WORKS BY WILLIAM NICHOLSON
Nicholson was one of the greatest painters of still-lifes of his time. His flowers, bowls and jugs are distinctive and masterly, and his depiction of reflections in lustre and polished surfaces is second to none.
From his early years in the 1880s until 1940, Nicholson painted portraits for pleasure and profit. Many distinguished and not so distinguished twentieth century figures sat for him, and some of his portraits are among his finest work.
Nicholson had a particular affinity for the Sussex and Wiltshire Downs, and often returned to them in his landscapes, but his paintings of the sea also demonstrate his mastery of colour, light and shade in his work.
Nicholson was able to capture the character of a building, and bring vivacity to it, in the same way that he could all other subject matters. The flair of his paintbrush gave life to static structures and inanimate objects, immortalising them in the process.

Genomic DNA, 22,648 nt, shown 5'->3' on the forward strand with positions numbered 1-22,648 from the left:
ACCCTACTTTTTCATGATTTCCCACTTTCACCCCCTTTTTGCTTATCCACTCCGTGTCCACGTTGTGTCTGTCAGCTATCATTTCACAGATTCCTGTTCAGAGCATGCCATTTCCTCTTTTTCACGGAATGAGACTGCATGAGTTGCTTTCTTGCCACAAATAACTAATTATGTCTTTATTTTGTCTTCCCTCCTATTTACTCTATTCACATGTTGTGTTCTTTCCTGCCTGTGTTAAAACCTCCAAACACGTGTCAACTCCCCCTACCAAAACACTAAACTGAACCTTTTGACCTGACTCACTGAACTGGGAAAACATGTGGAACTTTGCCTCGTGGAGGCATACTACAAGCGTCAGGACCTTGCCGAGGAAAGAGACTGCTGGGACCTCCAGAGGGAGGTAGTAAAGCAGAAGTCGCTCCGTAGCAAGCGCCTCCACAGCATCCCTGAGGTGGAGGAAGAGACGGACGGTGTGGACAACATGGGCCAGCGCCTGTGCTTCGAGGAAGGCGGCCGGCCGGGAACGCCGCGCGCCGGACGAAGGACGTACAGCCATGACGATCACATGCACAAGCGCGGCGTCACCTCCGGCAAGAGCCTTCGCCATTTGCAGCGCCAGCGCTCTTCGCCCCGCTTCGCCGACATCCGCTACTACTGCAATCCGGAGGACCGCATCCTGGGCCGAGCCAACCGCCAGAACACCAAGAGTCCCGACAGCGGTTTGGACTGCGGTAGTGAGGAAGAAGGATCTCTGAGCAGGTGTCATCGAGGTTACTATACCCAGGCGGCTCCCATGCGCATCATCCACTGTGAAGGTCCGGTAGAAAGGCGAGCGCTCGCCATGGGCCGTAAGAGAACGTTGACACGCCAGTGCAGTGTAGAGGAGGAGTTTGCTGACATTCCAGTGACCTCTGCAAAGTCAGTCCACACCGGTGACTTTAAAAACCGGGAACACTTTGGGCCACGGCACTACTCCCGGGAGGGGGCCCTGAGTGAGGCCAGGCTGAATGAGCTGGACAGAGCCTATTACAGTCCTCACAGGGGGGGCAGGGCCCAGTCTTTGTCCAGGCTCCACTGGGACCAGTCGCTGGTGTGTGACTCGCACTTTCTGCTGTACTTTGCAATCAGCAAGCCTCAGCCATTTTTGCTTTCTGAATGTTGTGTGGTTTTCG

Nicholson’s woodcuts from the 1890s are very much of their time, but they still feel fresh today. Typical of them was Nicholson’s splendid and informal portrait of Queen Victoria and her terrier from 1897. Later work includes lithographs and book illustrations.
Heinemann published The Square Book of Animals, a collection of twelve woodcuts, in 1900. Nicholson illustrated Margery Williams’ much-loved The Velveteen Rabbit in 1922 and went on to write and illustrate his own The Pirate Twins and Clever Bill..
Nicholson was close to the London theatre, actors and impresarios. He designed the first production of Peter Pan for J M Barrie in 1904 and the costumes, sets and poster for Polly, by John Gay.